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Before rolling mills

How was sheet metal created before hard steel and rolling mills?



Hammers and apprentices to swing them. Ingots and buttons were
poured and hammered out on an anvil. I have made many emergency small
sheets that way before I had a rolling mill. Remember that drop
hammers were driven by water for who knows how long and into the
industrial revolution. Some of the wonderful old medieval and
Renaissance woodcuts show the hammering process in the metal shops.
There is a very good image of the whole process on the inside covers
of The Colonial Silversmith, His Techniques & His Products, by Henry
J. Kauffman. Offhand, I do not know the actual origin of that image.

Bill Churlik

Hammers, and before that Rocks some where in between the hammer and
the rock some smart-alecky Mesopotamian or Turkish guy developed a
thing for swinging a mold filled with molten metal around his head,
This was the first time in the history of the Hominid specie, that a
tool which was first created for killing and war was turned into a
device for making art. Then immediately after that the Mesopotamian
war department confiscated his tool and began casting mace heads (for
more war tools) see nothing has changed in 6 or 8 thousand years,
Kenneth Ferrell

Hammer and anvil. Check out the "Silversmith of Williamsburg Video"
available from Colonial Williamsburg Foundation. It shows the making
of sheet from ingot by hammer and anvil. I can tell you from
personal experience it is a very slow, arduous way to make sheet.

Jim Binnion

James Binnion Metal Arts
Phone (360) 756-6550
Toll Free (877) 408 7287
Fax (360) 756-2160

Member of the Better Business Bureau

Large hammers ,5/6 pounds two people hammering on an anvil (either
bronze or stone surface) ,a larger cast billet, one person holding
onto the billet with a pair of long tongs, turning the billet around
and moving it about in a specific direction or another depending on
the item to be made,while the hammer blows are going on at the exact
same spot on the anvil. an earlier version of a power hammer. a very
old way when labor and time were of no object, I didn’t own a sheet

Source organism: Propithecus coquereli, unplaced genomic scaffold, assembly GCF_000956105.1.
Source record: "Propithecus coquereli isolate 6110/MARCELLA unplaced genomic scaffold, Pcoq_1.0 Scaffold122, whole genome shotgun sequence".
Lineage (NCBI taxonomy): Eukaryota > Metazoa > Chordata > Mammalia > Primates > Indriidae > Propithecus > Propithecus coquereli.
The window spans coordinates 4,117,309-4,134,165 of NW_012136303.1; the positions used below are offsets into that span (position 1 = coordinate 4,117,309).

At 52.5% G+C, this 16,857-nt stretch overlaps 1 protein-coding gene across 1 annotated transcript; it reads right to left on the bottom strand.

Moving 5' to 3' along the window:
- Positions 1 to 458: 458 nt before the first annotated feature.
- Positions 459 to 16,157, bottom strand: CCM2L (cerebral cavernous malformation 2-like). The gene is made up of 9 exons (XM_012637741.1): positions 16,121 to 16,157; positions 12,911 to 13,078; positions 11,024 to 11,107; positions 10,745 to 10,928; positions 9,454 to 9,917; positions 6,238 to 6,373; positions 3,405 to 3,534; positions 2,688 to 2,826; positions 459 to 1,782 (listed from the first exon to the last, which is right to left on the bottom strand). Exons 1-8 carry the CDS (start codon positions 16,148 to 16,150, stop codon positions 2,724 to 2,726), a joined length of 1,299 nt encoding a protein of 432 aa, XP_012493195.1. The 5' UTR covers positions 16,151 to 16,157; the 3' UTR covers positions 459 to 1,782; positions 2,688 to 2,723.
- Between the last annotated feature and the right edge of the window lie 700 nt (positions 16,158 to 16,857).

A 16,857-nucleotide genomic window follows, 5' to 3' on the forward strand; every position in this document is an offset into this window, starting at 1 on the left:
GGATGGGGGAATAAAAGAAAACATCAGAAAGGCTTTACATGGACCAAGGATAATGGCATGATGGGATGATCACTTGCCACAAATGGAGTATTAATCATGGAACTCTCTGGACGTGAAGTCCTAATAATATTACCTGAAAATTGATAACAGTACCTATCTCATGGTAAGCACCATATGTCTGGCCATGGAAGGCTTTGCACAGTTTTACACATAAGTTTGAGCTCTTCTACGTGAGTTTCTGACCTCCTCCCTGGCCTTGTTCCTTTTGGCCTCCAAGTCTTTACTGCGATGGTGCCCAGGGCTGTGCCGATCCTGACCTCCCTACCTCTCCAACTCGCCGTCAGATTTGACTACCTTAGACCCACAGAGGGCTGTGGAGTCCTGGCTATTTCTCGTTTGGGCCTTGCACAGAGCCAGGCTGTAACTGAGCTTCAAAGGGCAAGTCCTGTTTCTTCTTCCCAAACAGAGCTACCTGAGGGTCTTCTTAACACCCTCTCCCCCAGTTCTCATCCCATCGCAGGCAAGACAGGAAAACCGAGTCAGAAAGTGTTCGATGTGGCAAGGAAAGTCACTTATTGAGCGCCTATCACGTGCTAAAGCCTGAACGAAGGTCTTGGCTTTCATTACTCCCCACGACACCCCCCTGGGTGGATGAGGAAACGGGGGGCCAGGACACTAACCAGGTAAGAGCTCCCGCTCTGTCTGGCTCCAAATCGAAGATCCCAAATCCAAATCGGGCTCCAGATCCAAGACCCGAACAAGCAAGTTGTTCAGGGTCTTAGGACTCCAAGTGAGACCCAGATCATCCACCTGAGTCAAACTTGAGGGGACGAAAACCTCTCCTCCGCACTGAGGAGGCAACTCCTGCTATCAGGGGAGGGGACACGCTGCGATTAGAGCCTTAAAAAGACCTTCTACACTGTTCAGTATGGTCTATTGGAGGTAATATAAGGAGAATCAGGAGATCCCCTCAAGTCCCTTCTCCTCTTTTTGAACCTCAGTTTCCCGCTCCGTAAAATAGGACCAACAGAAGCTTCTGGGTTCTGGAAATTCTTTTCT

metal rolling mill until last year, and I made a lot of my sheet in
this way. a pair of large narrow nose vise grips ,1kilo hammer, a
80lbs Swedes anvil, the amount of control that you have on shaping
and thinning out the sheet is unparalleled ,with out cracks ,or
boundaries on how thick you can start at, a definite skill to master
but not that hard to undertake. but on the other hand, after so many
years of intense labor body starts crying…

forging and hammering. Lots of tedious forging and hammering.
Prior to drawplates and rolling mills, our raw materials of sheet and
wire which we take for granted, represented already a lot of hand
labor to fabricate just the sheet and wire. But it did present some
opportunintes that we’d find difficult, or at least not so obvious.
Some medieval armor, for example, is made of steel sheet that varies
a great deal in thickness. It’s thickest where the protection is
most needed, thinning out where the needs are less, to cut the
weight. When the sheet metal being used is forged from an ingot in
the first place, and the skills to do that are second nature, then
either making sheet metal with variable thickness as desired, or
simply forging the metal as it’s being made into an object to
control the sheet metal’s thickness “on the fly”, becomes also
second nature. We, without those built in forging skills, tend to
leave our sheet metal “as is”, even if the piece would improve with
changes in thickness.

And with wire, in particular, getting highly uniform shape and
thickness obviously requires a tremendous amount of work. One of the
more common hallmarks of forgeries of work that would have been made
prior to the introduction of drawplates, is that few forgers will
take the time to manually make the wire, and drawplates leave marks,
even if only that the thickness and cross sectional shape of the
wire is so very uniform that it might be unlikely to have been
manually made “the old way”. more common is simply finding drawing
striations on the wire from the drawplate. Wire made before
drawplates was often done by taking sheet metal, and, often with a
chisel, cutting an even spiral shape, which would then be
straightened out to form a long narrow strip. Gentle hammering,
burnishing, and the like would then even out the shape. if it needed
to be reduced in size, annealing and stretching will also do it
(in addition to actual forging or the like), if you’re very very
careful not to break it at thin spots…

I’ve occasionally thought to myself that the skills required just to
produce what we now consider our raw materials, in ancient work,
might even have represented much or even most of the required work to
produce some of the pieces. Occasionally it’s just mind blowing. I